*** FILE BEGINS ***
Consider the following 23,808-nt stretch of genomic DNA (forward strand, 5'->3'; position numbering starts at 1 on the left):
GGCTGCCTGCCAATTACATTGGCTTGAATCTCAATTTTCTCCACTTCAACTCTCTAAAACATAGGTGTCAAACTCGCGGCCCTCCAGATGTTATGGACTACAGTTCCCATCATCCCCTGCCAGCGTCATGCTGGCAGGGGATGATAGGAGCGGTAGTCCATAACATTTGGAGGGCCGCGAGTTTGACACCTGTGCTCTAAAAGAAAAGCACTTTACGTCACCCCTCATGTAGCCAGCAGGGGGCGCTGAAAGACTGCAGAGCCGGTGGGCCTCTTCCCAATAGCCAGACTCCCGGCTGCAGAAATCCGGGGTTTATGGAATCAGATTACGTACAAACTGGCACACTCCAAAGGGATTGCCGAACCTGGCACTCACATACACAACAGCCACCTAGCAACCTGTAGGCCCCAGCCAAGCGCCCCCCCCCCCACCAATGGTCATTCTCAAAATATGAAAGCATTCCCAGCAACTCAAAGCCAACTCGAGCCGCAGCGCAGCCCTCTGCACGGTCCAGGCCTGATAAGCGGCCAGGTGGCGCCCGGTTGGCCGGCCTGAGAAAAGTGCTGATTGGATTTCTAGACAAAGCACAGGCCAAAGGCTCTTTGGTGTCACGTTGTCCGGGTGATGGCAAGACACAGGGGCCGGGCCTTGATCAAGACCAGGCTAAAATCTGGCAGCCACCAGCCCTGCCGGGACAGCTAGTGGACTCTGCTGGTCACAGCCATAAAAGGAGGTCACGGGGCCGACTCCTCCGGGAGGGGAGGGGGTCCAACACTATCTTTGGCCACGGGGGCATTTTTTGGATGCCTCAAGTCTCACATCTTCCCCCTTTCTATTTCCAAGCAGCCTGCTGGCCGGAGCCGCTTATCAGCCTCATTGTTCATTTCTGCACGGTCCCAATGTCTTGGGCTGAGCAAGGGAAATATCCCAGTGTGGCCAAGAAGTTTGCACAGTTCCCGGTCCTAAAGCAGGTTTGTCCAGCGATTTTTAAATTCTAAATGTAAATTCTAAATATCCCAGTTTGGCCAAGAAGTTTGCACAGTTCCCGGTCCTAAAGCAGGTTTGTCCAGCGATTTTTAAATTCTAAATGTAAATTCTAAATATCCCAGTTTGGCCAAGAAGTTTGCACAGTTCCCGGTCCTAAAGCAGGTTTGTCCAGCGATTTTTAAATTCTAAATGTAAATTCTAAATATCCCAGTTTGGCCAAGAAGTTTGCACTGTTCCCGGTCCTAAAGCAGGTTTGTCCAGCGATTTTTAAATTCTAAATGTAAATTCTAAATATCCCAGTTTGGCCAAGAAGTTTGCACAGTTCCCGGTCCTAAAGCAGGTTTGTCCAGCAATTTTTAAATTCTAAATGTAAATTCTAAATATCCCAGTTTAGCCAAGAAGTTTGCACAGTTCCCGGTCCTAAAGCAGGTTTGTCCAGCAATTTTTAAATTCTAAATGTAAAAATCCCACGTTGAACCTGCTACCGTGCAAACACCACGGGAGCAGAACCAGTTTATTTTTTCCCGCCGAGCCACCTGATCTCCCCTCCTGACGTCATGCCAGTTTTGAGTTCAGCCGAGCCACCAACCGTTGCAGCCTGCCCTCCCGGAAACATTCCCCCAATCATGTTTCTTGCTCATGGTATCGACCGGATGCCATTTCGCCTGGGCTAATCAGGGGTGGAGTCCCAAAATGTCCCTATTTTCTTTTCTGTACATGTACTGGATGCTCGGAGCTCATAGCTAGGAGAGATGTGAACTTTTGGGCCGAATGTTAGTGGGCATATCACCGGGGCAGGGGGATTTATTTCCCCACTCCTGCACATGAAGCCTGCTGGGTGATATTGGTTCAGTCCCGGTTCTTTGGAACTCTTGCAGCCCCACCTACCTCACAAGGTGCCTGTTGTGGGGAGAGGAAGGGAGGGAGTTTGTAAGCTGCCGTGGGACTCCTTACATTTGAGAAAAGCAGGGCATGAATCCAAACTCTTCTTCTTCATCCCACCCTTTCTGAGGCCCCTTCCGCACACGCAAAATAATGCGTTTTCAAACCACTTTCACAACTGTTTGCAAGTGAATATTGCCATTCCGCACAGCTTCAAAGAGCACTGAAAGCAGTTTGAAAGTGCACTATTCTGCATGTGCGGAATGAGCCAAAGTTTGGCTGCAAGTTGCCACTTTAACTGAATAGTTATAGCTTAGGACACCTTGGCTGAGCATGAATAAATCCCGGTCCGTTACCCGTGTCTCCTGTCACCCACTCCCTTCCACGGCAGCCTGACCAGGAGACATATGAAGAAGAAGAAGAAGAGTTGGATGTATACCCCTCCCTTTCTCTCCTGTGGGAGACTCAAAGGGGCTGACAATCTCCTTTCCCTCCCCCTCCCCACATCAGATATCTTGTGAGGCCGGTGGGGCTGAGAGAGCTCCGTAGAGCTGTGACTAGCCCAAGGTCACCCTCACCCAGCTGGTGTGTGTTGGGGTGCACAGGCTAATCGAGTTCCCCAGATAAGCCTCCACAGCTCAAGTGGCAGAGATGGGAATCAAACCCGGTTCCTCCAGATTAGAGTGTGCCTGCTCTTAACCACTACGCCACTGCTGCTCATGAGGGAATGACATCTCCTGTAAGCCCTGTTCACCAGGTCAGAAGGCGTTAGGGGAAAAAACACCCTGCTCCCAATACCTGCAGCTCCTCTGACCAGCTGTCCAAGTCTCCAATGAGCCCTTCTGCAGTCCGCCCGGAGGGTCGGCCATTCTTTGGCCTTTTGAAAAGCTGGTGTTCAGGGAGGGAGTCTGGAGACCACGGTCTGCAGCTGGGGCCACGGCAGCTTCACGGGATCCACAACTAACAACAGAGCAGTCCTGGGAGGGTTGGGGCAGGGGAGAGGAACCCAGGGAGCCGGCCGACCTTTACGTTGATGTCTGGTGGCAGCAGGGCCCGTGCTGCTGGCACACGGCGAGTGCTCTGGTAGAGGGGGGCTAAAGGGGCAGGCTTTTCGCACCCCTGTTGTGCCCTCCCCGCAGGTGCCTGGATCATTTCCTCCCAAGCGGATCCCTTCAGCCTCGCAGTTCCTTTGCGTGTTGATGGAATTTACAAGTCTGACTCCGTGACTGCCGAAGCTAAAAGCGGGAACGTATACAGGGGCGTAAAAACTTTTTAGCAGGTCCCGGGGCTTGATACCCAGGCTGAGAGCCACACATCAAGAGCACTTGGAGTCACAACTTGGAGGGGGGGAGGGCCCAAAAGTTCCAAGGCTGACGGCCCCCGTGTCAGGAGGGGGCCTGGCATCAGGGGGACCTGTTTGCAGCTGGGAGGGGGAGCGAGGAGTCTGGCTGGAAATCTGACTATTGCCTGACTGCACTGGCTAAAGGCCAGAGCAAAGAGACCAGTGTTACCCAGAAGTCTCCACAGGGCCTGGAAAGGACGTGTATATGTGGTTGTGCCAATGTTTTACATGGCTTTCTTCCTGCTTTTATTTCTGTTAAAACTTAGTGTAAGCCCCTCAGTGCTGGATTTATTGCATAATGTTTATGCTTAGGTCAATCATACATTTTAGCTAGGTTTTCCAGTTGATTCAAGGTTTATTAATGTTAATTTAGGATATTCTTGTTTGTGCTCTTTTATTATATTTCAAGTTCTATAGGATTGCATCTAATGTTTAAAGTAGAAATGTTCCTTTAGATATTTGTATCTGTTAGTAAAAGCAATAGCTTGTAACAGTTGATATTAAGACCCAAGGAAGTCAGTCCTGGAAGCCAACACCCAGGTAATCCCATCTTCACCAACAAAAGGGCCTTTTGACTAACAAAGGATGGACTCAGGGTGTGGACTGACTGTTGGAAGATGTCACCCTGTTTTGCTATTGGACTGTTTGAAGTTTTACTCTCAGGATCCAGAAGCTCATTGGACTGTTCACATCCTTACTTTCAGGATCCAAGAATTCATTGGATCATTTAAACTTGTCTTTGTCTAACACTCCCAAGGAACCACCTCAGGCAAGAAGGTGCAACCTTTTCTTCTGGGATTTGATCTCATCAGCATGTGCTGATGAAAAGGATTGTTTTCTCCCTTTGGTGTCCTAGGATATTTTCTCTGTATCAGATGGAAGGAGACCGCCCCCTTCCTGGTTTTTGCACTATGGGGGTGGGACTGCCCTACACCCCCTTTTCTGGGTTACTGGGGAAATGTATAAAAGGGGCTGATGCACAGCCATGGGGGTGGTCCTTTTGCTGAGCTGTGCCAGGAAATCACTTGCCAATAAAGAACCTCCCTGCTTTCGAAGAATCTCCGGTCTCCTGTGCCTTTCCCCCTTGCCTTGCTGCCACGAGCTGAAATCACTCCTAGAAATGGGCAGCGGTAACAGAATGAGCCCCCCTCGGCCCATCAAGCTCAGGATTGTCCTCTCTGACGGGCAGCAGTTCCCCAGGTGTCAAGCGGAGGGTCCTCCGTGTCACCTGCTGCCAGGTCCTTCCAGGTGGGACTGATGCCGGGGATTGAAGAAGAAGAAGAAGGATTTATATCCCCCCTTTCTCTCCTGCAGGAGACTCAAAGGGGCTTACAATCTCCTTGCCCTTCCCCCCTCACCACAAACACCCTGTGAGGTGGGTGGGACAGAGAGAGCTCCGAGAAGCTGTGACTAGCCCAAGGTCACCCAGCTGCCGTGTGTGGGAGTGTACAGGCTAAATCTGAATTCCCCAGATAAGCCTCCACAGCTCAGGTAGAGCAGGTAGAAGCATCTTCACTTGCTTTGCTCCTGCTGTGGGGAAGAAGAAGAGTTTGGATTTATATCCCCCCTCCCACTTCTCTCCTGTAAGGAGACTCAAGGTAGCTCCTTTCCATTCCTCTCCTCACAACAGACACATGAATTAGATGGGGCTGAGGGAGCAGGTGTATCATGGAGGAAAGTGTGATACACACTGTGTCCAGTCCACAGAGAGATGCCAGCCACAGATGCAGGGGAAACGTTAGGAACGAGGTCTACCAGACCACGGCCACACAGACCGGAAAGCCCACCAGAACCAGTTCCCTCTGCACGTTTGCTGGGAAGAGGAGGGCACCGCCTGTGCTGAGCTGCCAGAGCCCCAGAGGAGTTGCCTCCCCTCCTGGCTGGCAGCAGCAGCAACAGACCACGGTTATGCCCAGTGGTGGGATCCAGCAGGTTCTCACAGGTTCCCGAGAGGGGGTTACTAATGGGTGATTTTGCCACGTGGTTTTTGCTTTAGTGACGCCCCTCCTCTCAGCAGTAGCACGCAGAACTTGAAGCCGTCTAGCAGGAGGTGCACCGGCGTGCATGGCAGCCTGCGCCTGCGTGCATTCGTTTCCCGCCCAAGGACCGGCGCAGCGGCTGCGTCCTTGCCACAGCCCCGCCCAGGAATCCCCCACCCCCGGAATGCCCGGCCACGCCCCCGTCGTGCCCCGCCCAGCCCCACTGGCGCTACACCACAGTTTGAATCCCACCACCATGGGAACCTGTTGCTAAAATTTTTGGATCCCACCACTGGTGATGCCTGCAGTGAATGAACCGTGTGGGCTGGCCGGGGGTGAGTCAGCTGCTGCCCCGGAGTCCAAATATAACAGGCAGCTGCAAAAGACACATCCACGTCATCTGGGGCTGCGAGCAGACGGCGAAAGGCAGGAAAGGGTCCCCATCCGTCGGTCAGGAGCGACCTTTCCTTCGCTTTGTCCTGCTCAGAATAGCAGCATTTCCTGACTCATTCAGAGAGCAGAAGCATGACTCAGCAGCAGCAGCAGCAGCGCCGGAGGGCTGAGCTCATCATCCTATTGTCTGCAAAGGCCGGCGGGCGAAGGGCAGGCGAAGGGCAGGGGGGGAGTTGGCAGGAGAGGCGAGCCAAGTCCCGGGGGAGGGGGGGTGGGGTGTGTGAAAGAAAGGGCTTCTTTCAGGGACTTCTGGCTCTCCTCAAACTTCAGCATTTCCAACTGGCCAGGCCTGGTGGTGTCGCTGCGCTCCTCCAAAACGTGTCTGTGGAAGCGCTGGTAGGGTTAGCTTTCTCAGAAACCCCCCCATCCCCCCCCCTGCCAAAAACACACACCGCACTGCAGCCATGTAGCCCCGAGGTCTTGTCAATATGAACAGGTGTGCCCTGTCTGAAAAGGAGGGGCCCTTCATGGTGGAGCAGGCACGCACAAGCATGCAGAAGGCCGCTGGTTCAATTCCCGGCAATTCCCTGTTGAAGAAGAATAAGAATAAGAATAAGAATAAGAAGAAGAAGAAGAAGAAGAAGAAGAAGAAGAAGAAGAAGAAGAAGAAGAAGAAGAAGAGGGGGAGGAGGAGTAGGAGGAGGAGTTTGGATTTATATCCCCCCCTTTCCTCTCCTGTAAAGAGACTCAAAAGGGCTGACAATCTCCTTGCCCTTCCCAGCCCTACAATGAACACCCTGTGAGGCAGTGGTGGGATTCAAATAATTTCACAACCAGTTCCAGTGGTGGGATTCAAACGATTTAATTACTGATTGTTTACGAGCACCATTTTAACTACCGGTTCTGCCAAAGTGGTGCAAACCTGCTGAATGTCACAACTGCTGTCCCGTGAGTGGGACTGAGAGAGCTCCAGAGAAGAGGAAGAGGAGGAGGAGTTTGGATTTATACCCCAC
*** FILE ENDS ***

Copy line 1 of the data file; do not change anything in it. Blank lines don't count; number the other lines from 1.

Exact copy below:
Consider the following 23,808-nt stretch of genomic DNA (forward strand, 5'->3'; position numbering starts at 1 on the left):